In 1979, the Conventual Franciscans acquired the Chapel and grounds from the Sisters and added the life and spirit of St. Francis and St. Maximilian to the Chapel’s interior artistry. One example is the splendid San Damiano crucifix which replicates the original in Assisi, Italy, as well as mosaics dedicated to St. Francis, Franciscan saints and especially the life of St. Maximilian.

The Chapel is open to the public 24 hours a day, seven days a week, for Eucharistic Adoration and prayer. In addition to adoration, we offer twice daily masses and four times daily we celebrate the Liturgy of the Hours with the public. Marytown serves the spiritual needs of a broad community of people – locally and nationally – through our Adoration ministry, daily masses, frequent confession schedule, spiritual direction and spiritual retreats. (The Chapel schedule is available on this website and the 24 hour “Chapel cam” can be viewed here or at www.Justintv.com)

What is a Franciscan Friar?

The Conventual Franciscans are one of the three branches of the First Order of St. Francis. In 1209, St. Francis of Assisi received formal approval for his gospel way of life from Pope Innocent III. He called his community the “Friars Minor,” (meaning Lesser Brothers). St. Francis wanted his followers to imitate the humility of Christ and to minister to the least, the neglected and the forgotten in society.

With over five thousand followers in his lifetime, St. Francis soon inspired the energetic and talented friars toward a broader task of helping to transform every level of society. No positive initiative was outside the community’s gospel mandate – as long as the good work did not “extinguish the spirit of holy prayer and devotion.” The friars quickly became preachers and educators, administrators of royal charities, and advocates of social justice. They spread the faith far and wide as missionaries, and they often spilled their blood as martyrs.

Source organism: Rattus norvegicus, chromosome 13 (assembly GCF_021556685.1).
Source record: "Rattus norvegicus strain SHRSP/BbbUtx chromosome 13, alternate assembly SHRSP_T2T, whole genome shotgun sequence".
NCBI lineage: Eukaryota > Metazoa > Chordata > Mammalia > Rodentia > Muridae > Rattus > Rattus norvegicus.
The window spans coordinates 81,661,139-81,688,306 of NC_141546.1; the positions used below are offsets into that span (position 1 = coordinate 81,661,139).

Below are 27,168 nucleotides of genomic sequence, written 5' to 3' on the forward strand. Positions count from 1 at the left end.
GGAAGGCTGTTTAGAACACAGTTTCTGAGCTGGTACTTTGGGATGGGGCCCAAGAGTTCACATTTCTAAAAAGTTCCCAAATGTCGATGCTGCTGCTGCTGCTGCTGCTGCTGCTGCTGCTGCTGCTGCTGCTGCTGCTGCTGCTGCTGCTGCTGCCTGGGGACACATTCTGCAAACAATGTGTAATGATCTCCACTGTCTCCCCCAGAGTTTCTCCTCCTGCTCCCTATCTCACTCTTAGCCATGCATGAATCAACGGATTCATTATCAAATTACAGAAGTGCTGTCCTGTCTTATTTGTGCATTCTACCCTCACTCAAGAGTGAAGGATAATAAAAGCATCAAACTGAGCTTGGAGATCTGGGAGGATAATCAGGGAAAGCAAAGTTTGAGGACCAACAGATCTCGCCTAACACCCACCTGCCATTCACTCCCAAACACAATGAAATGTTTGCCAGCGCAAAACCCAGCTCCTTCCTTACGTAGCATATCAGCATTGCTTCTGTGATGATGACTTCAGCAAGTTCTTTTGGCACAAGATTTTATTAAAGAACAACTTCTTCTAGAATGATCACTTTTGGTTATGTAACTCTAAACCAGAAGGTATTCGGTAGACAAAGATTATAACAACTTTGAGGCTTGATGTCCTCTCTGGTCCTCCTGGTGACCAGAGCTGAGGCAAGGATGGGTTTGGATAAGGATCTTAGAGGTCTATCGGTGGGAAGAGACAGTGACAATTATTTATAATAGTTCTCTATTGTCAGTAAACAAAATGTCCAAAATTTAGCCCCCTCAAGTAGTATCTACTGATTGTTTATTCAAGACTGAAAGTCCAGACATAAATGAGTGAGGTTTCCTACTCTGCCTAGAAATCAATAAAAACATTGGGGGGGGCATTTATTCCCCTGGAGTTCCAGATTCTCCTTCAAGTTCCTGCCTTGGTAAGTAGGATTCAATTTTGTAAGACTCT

Although the friars had been missionaries in the East since the 13th century, by the late 15th century it was time to begin evangelizing the newly discovered people of the West. Christopher Columbus, a Secular Franciscan, sought the help and advocacy of the Conventual Franciscans at Seville when he tried to convince the King and Queen to support his expedition to the New World. After several failed attempts, finally Columbus was granted his petition through the intercession of Friar Juan Perez. Friar Juan was the financial advisor to King Ferdinand and the regular confessor of Queen Isabella. And, as an astronomer, Friar Juan Perez accompanied Columbus on his second voyage in 1493, and is credited with celebrating the first Mass in the New World.

The word “Conventual” comes from the Latin convenire, which means “to come together.” The Conventual Franciscans live together in community at places referred to as “convents” or friaries. The Order of Friars Minor Conventual (OFM Conv.) is spread throughout the world, and includes about 4500 priests and brothers who are all commonly called Friars. Conventual Franciscans wear a black or gray habit with a simple three-knotted cord representing the vows of poverty, chastity, and obedience.

There are five provinces in North America, (including St. Bonaventure Province of which Marytown is a ministry) and a jurisdiction in Great Britain, Ireland and Australia. The spiritual center of the Order is in Assisi, Italy, where the Conventual Franciscan Friars care for the Basilica of St. Francis, which includes the saint’s tomb.

Today, the Conventual Franciscans from North America continue their missionary work in Brazil, Canada, Costa Rica, Denmark, El Salvador, England, Ghana, Honduras, Jamaica, Japan, Mexico, and Zambia. American Conventual friars also assist the international Order with our ministry as confessors in St. Peter’s Basilica in Rome, and as pilgrim leaders in Assisi.

The Friars encourage you to learn more about the Conventual Franciscans by visiting www.franciscancommunity.com.